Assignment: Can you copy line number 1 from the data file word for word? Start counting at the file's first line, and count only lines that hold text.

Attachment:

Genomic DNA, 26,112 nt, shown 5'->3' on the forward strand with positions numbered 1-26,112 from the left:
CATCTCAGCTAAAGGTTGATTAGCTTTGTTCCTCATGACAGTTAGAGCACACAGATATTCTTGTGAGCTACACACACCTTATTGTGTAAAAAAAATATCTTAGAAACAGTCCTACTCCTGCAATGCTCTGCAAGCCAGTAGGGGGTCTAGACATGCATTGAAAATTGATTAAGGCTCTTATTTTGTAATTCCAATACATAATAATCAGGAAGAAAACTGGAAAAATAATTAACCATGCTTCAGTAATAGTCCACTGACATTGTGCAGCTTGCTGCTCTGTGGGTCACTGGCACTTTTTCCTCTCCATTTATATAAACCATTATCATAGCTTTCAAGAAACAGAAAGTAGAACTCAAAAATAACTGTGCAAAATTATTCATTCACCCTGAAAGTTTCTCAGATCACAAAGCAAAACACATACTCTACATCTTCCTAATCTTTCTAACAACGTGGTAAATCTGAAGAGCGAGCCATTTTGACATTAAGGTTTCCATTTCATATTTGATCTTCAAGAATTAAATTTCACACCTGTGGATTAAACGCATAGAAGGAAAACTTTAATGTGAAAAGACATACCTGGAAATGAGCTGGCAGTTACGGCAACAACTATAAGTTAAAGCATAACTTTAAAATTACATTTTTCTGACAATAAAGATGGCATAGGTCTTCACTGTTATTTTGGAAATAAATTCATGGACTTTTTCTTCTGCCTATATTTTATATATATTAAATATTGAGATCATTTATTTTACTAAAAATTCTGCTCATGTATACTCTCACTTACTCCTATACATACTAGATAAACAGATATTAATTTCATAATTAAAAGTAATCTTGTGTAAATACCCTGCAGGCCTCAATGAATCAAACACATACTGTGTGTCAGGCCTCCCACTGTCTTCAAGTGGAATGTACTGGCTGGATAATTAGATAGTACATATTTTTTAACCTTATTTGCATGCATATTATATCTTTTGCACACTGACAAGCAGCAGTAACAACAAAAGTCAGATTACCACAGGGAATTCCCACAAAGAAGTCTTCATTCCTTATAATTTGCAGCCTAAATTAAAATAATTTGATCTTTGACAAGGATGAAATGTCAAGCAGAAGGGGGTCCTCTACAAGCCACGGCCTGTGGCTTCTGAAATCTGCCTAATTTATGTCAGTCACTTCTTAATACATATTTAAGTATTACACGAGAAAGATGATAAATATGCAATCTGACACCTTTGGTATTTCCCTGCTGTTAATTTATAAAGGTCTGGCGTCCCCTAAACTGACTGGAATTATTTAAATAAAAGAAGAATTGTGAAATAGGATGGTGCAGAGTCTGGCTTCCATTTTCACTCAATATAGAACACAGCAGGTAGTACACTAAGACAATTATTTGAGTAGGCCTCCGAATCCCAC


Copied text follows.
Genomic DNA, 26,112 nt, shown 5'->3' on the forward strand with positions numbered 1-26,112 from the left: